Theophilou Antikēnsōros ta Heuriskomena: Theophili Antecessoris Paraphrasis Graeca Institutionum Caesarearum

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by Theophilus

Theophilou Antikēnsōros ta Heuriskomena

Title page from Theophilou Antikēnsōros ta Heuriskomena, George Wythe Collection, Wolf Law Library, College of William & Mary.

Author Theophilus
Editor {{{editor}}}
Translator Wilhelm Otto Reitz
Published Hague Comitis: apud fratres Ottonem et Petrum Thollios
Date 1751
Edition {{{edition}}}
Language Greek and Latin
Volumes 2 volumes in 1 volume set
Pages {{{pages}}}
Desc. 4to (26 cm.)
Location Shelf G-4
  [[Shelf {{{shelf2}}}]]
Royal arms of Prince William IV of Orange, dedication page.

This is the Latin version of Justinian's Institutes with Theophilus' "rather longer" Greek paraphrase.[1] One of the works in Corpus Juris Civilis, the Institutes was part of the Emperor Justinian's "revised system of legal education."[2] It was intended as a "book for beginners" that organizes and summarizes the entries in the Digest &mdash ;another part of Corpus Juris Civilis that preserved the writings of classical jurists.[3] Two law professors and members of the commission that created the Digest, Theophilus of Constantinople and Dorotheus from Beirut, were chosen to edit and compile the four books of the Institutes with Justinian’s chancellor, Tribonian, acting as final editor.[4] Although all ancient law was utilized, most of the content came from "the commentaries, institutions, and other writings of Gaius|."[5] "Tribonian and the two professors also drew on Institutes written by Marcian, Florentinus, Ulpian, and Paul."[6] Dividing the work, Tribonian apparently assigned the first half to Dorotheus, the second to Theophilus. Unlike the Digest which was composed of "a patchwork of extracts"[7], the Institutes is dominated by essays that "achieve a bird's eye view of the law."[8]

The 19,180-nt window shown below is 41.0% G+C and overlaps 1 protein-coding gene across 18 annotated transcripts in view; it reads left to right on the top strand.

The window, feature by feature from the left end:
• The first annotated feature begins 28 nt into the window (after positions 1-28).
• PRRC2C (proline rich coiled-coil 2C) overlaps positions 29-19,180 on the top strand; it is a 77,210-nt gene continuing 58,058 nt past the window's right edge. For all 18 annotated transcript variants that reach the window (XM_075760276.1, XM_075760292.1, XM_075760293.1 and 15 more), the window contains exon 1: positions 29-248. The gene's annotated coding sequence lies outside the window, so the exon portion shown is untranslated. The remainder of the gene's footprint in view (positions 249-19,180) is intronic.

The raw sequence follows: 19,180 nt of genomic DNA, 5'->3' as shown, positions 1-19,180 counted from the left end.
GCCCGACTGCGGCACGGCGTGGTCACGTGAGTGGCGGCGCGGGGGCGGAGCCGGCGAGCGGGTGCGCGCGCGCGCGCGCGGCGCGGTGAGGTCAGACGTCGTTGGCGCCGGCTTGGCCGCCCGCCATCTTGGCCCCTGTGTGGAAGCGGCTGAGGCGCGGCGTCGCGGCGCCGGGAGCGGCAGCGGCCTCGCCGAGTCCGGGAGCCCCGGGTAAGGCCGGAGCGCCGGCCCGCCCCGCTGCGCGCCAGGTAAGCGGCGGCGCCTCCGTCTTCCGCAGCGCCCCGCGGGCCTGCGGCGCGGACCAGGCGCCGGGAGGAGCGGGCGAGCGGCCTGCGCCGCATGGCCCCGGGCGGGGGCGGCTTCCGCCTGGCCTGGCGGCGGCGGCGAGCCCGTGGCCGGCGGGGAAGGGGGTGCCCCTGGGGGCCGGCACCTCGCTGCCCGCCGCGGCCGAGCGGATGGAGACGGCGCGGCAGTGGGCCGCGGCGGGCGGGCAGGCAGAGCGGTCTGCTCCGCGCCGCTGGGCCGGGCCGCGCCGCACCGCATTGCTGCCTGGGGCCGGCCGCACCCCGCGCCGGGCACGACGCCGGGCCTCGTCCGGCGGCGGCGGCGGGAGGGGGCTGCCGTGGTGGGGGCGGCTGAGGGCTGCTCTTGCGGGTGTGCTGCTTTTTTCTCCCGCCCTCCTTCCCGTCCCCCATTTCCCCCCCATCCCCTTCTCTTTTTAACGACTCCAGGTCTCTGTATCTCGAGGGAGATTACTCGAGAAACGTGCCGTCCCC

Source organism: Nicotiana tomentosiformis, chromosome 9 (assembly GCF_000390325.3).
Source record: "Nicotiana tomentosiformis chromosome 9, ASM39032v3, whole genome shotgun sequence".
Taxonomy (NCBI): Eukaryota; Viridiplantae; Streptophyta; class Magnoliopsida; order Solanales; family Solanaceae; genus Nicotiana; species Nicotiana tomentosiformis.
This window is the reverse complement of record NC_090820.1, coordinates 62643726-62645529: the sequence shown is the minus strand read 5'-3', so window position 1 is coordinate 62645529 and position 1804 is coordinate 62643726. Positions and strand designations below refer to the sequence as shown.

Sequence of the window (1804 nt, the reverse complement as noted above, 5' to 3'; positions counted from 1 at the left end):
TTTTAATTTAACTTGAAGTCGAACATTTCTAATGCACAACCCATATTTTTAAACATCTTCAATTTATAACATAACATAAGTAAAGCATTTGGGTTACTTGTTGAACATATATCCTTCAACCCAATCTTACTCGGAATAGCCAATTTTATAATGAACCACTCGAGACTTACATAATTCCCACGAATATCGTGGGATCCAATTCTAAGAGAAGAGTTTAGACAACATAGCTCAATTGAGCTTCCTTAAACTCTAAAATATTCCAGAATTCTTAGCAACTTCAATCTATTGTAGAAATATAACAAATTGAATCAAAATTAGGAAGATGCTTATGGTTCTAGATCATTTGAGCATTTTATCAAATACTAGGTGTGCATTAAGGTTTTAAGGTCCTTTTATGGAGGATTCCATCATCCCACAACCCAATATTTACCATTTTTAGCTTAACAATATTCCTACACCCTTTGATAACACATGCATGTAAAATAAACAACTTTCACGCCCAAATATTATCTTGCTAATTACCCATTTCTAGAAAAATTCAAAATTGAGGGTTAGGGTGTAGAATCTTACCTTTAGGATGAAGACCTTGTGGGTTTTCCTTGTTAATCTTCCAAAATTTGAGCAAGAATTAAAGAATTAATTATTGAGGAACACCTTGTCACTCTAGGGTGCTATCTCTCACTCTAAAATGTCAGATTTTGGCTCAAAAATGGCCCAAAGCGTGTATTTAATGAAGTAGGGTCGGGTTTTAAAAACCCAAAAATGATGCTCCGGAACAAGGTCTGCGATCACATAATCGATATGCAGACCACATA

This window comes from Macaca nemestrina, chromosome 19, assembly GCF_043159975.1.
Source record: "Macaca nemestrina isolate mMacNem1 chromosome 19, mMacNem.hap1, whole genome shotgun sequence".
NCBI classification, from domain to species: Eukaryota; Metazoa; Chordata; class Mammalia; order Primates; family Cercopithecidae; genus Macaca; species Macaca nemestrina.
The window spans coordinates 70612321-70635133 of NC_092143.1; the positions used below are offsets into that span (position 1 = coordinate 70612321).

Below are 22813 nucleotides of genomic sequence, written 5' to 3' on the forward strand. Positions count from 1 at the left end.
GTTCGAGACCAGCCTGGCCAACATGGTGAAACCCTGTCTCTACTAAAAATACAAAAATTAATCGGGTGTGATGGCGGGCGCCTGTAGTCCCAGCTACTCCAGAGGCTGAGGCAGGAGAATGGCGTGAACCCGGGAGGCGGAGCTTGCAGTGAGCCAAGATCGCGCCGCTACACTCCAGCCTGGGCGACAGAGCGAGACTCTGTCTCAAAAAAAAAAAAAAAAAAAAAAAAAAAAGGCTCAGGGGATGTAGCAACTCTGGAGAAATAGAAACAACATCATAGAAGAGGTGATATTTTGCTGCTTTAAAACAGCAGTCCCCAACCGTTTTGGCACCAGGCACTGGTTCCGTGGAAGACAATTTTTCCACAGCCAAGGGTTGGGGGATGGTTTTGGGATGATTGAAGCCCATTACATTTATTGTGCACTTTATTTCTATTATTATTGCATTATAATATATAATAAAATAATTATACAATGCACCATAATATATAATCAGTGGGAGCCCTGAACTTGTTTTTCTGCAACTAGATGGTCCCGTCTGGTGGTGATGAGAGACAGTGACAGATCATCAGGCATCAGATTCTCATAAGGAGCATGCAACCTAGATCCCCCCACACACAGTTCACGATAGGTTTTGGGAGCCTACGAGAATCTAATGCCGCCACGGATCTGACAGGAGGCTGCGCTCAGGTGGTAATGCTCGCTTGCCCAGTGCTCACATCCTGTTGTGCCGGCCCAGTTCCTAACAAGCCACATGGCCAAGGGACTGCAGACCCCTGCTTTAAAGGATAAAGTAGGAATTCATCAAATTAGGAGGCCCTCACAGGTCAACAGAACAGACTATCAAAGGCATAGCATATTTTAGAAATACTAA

Evidence for Inclusion in Wythe's Library

Wythe ordered "the Works of Theophilus in greek and latin, two volumes in quarto, published at the Hague in 1751, by Gul. Otto Reitz." from London merchant John Norton in a letter dated May 29, 1772. Records indicate the order was fulfilled.[9] All four of the Wythe Collection sources (Goodwin's pamphlet[10], Dean's Memo[11], Brown's Bibliography[12] and George Wythe's Library[13] on LibraryThing) list the 1751 edition of Theophilou Antikēnsōros ta Heuriskomena. The Wolf Law Library purchased a copy of the same edition.

Illustration opposite page 571.

Description of the Wolf Law Library's copy

Bound in contemporary Dutch gilt prize vellum with stamped decorations to spine and covers.

Images of the library's copy of this book are available on Flickr. View the record for this book in William & Mary's online catalog.

Full text

See also


  1. Justinian’s Institutes, trans. with intro. by Peter Birks and Grant McLeod (Ithaca: Cornell University Press, 1987), 12.
  2. Ibid.
  3. Ibid.
  4. The Institutiones, trans. George Harris (Harvard University: W. Green and T. Chaplin, 1814), xii.
  5. Ibid.
  6. Justinian’s Institutes, 12.
  7. Ibid.
  8. Ibid., 13.
  9. Frances Norton Mason, ed., John Norton & Sons, Merchants of London and Virginia: Being the Papers from their Counting House for the Years 1750 to 1795 (Richmond, Virginia: Dietz Press, 1937), 242-243. The letter is endorsed "Virga. 29 May 1772 / George Wythe / Recd. 21 September / Goods Entr. pa. 163/ Ans. the March 1773."
  10. Mary R. M. Goodwin, The George Wythe House: Its Furniture and Furnishings (Williamsburg, Virginia: Colonial Williamsburg Foundation Library, 1958), LIII.
  11. Memorandum from Barbara C. Dean, Colonial Williamsburg Found., to Mrs. Stiverson, Colonial Williamsburg Found. (June 16, 1975), 8 (on file at Wolf Law Library, College of William & Mary).
  12. Bennie Brown, "The Library of George Wythe of Williamsburg and Richmond," (unpublished manuscript, May, 2012) Microsoft Word file. Earlier edition available at:
  13. LibraryThing, s.v. "Member: George Wythe," accessed on March 20, 2014.

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